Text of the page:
Di (Kate Maravan) confronts her husband David (Jonathan McGuinness) with their teenaged son Jack’s bloody shirt. From this point a series of events unravel before them, making them question everyone from Jack to his friends and eventually themselves. What can a parent do when they realise that the apple of their eye – who they believe is set out for a great future – has hidden a horrible and dark secret from them?
The writer, James Fritz, offers a fair commentary on the age of technology and the risks that come with being glued to our smartphones. David and Di are quickly forced to learn that nothing is private once it has been released to the internet.
In fact, there seem to be some other social commentaries lurking behind the action of the play. David and Di come to realise how sex and privacy have evolved since they were young. Each parent has their own take on their son’s dark actions, with his father taking a too liberal approach of “if he has, so what?”, which rightly received a negative response from the audience.
Cara (Ria Zmitrowicz), Jake’s ex- girlfriend, perhaps offers the most significant lesson in this play. She is a working class girl from Croydon and she knows that for this reason alone, justice is not on her side. It’s quite tragic and infuriating that she is willing to accept this, but it is a real eye-opener to audiences about how we choose to read a situation according to whether it fits the stereotype.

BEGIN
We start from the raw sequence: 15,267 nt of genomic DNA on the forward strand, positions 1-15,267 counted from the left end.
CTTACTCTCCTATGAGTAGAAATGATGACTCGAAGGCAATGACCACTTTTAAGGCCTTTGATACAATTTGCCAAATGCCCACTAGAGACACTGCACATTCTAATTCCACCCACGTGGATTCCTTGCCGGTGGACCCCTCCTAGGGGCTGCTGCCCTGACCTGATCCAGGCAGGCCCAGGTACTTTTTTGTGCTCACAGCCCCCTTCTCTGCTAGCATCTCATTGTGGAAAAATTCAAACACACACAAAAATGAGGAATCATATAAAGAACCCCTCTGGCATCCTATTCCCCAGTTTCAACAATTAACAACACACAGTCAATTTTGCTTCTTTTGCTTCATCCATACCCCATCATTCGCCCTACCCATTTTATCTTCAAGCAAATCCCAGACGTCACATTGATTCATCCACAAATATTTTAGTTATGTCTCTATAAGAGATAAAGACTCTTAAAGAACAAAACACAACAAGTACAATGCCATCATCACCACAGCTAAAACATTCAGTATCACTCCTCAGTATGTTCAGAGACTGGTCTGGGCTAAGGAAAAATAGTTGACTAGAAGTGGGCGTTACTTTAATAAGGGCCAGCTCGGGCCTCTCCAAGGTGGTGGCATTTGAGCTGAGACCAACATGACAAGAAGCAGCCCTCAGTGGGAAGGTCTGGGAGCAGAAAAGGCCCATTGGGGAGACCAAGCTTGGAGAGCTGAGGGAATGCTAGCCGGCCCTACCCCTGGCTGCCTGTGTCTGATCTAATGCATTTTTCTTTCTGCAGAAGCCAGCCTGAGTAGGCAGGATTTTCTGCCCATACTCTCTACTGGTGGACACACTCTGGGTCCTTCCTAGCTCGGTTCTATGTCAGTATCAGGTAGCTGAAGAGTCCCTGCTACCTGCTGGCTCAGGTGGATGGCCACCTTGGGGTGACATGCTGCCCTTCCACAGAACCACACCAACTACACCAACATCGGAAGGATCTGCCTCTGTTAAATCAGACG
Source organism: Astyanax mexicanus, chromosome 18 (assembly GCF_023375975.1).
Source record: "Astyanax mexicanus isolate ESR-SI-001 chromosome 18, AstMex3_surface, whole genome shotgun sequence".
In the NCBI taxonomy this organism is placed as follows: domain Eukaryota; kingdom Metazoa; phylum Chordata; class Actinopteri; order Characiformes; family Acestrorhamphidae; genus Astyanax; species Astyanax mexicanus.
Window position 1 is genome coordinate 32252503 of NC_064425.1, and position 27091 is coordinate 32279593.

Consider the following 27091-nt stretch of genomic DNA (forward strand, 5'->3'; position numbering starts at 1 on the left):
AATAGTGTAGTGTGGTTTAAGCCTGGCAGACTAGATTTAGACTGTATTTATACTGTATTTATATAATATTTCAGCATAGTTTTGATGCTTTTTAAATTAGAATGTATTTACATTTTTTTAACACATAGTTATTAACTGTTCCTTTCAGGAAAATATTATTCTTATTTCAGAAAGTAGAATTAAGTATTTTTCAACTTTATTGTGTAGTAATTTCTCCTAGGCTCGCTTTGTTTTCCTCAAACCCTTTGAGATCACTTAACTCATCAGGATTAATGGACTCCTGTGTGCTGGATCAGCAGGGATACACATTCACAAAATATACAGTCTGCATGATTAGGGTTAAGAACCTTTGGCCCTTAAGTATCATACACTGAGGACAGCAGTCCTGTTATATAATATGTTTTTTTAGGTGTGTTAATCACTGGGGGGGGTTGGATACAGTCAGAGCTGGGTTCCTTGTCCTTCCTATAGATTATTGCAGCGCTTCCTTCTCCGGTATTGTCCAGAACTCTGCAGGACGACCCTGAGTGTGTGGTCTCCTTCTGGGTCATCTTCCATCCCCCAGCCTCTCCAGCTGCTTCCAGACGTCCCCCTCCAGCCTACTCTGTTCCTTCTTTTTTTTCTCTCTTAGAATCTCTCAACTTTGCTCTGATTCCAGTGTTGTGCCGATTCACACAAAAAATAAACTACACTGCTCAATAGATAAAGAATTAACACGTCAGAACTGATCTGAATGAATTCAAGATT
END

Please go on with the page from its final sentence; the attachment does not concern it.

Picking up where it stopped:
The play’s subject is incredibly dark but Fritz’ skilful writing manages to find some comic relief without trivialising the plot. The dynamics take many drastic changes that make the writing a bit questionable. Either Fritz is trying to highlight the complexity of the situation or he is simply trying to fit too much content into his 90-minute play.
Similarly the ending seems a bit weak as the audience don’t actually know what happens. Are the parents still together? Has their relationship with their son changed? Do they even still have one? Perhaps the idea is to let the audience come to their own conclusion, but if this is the case it isn’t particularly clear.
The stage is mostly dominated by Maravan and McGuinness and we never meet Jack or hear his side of events – maybe because it is irrelevant once all the pieces come together. Maravan is phenomenal. She is the lioness mother, protecting her baby, but shows surprising qualities as events unravel. She delivers most of the play’s funniest lines with the utmost taste but without losing the audience. McGuinness is fantastic alongside her, although his character is more questionable.
Overall this is an incredibly thought-provoking and eye-opening play. It does however leave many more questions than it answers. It is definitely worth seeing for a fair albeit uncomfortable insight into modern society’s greater flaws.
Four Minutes Twelve Seconds is playing at Trafalgar Studios until 30 November. For more information and tickets, see the ATG tickets website. Photo: Ikin Yum.